Further into my thinking, I realized something far worse… Among all the Disney princes, kings and queens, none are black. Even beyond Disney, I have never seen an animation nor children’s book with a black prince, king, or queen!
That’s when I realized this is more than shameful. It’s damaging to the black community and here’s why. The development of trust, security, confidence and self-esteem is established during the early stages of childhood. Children love to watch, imagine and imitate. They are fascinated by the arts and learn best when lessons are coupled with things they enjoy. This is something that primetime kid network organizations understand. That’s why their pre-school/elementary programming often consists of engaging animations combined with social-emotional and life skill lessons.
Our young black girls aren’t seeing black women as honored and cherished. Our black boys aren’t seeing black men as heroic and respected.
Princess characters are depicted as the most beautiful, kind and fair; the princess is one who is honored and cherished. She makes important decisions, learns life lesson and overcomes obstacles—She’s an overall role model for young girls to follow. The same can be said for all royal characters. The queen and the princess have similar characteristics while the prince and king are portrayed as respected, heroic and handsome gentlemen.
Thus, if whites are primarily given the “royal” roles (and they are), methods that most appeal to children aren’t teaching our black kids that they, nor others who look like them, are held at high-esteem. Our young black girls aren’t seeing black women as honored and cherished. Our black boys aren’t seeing black men as heroic and respected. Therefore, black children, as a whole, are taught that whites are most valued, beautiful and handsome.
Though we can tell our children that they are equally all of these things, they haven’t seen themselves represented as such in a way they understand. Hence, they struggle with having confidence in their own culture and physical appearance at an early age. Case in point: “I just can’t be a princess because I have braids in my hair.”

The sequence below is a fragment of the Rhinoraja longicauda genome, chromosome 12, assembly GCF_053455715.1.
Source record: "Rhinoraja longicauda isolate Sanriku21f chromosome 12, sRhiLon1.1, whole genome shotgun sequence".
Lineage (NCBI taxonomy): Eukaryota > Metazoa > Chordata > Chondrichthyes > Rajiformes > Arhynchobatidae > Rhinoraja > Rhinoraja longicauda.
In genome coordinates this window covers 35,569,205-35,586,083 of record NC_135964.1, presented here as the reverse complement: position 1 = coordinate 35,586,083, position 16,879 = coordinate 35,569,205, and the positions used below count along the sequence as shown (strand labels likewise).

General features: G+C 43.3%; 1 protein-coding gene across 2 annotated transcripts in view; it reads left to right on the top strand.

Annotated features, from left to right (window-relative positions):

As African Americans, we need to use our resources to invest more time, money and talents into empowering our preschool and elementary-aged children. My daughter’s statement has inspired us to start a personal initiative called “The Regal Project."
So what should be done?
It would be great if major networks and publishers would be more diverse in this area, especially since there literally are and have always been black royals. But it’s not solely their responsibility. We’re living in an era where blacks have more opportunities than ever before. Technology has afforded more of us the opportunity to produce films, cartoon animation and programming. Self-publishing has created new opportunities for our aspiring authors. And we’re wealthier than we’ve ever been.
So, as African Americans, we need to use our resources to invest more time, money and talents into empowering our preschool and elementary-aged children. I’m a writer and my husband is an incredibly gifted artist and illustrator. My daughter’s statement has inspired us to start a personal initiative called “The Regal Project."
We’ll be publishing diverse princess storybooks along with other children’s books in which the main characters will be heroic black males. The stories won’t be overly Afrocentric, but tales with main characters to which black children can identify.
Our hope is that this article will motivate other writers, illustrators, animators and producers to create storybooks and animated films that will help encourage our children to take pride in who they are.
Truth be told, it’s past time they see themselves as royalty.